2. Every London borough should designate a strategic development area as a “New Urban Mobility zone”, where they will work with developers to implement New Urban Mobility design principles (highlighted in Chapter 2) and regularly assess progress against a set of KPIs.

3. To encourage boroughs and developers to implement future mobility design principles, the UK government, in partnership with the Mayor of London, should match-fund development receipts to support the development of mobility hubs in new developments. This could be achieved by growing existing funding streams such as the government’s Future Mobility Zones Fund and TfL’s Liveable Neighbourhoods Programme.

Build adaptability into new developments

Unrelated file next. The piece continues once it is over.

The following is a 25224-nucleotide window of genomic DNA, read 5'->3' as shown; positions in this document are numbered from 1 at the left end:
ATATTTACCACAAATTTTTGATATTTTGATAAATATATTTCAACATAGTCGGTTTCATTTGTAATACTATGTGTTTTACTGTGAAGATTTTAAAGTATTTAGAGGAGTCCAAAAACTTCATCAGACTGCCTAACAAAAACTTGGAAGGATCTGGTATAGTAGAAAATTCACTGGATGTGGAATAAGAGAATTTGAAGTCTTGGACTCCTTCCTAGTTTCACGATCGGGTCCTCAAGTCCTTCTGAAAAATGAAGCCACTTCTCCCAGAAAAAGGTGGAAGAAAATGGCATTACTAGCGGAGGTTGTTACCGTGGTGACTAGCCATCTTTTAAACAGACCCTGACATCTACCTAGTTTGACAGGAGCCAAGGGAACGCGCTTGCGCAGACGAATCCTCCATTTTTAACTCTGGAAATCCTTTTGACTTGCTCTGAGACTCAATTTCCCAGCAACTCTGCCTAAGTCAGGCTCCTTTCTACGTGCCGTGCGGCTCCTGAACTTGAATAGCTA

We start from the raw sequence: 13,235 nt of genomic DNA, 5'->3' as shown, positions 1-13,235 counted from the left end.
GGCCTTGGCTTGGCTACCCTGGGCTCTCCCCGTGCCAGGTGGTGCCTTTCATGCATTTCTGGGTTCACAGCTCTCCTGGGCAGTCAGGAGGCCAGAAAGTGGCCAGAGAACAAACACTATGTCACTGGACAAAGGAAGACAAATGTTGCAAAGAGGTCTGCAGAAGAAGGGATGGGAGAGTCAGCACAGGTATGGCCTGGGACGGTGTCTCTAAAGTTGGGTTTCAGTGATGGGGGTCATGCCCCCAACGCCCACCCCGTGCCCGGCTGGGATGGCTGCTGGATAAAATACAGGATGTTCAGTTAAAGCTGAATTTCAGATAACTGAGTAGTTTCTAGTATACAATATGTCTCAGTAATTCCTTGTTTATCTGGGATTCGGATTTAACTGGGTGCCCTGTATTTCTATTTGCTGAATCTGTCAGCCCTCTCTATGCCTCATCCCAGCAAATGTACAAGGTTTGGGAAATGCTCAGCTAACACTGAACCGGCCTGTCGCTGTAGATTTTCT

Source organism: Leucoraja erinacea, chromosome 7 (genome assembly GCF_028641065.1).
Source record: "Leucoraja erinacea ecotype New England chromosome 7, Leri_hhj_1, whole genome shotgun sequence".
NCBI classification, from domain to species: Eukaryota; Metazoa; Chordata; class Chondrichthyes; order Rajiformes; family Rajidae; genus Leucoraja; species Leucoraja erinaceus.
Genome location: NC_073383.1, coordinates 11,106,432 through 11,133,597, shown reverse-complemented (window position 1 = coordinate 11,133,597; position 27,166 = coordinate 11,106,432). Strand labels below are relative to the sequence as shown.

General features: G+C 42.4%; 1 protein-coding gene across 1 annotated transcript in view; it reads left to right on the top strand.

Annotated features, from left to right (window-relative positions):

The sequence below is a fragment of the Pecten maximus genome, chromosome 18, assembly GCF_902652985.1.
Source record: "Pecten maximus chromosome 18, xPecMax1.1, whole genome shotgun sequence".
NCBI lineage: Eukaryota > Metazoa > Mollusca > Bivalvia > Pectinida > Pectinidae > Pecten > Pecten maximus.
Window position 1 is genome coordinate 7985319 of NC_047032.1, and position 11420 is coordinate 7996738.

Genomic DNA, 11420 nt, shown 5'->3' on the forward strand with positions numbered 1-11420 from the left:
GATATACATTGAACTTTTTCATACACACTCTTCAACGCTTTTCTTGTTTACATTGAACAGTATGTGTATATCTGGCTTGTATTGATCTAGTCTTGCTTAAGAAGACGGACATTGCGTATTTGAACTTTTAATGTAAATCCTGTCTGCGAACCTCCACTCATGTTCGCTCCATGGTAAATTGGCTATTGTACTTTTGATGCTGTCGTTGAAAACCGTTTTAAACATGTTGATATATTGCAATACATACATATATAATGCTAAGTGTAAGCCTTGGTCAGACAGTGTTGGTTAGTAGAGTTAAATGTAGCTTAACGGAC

4. Developers and landowners should take seriously the impact that developments built with sustainable transport in mind can have on “place value.” 38 There is substantial evidence demonstrating that dense, walkable neighbourhoods with low traffic levels and access to amenities, services, public transport and quality green space have a positive effect on both social value and property value. 39 As such, they represent a clear “win-win” opportunity. Some development models may more readily lend themselves to considering the longterm value of a place: for example, council-led developments, housing associations, build-to-rent models and community-led housing schemes all have incentives to consider the long term. However, more conventional development models should also recognise the interrelationship between mobility, place quality and long-term property values.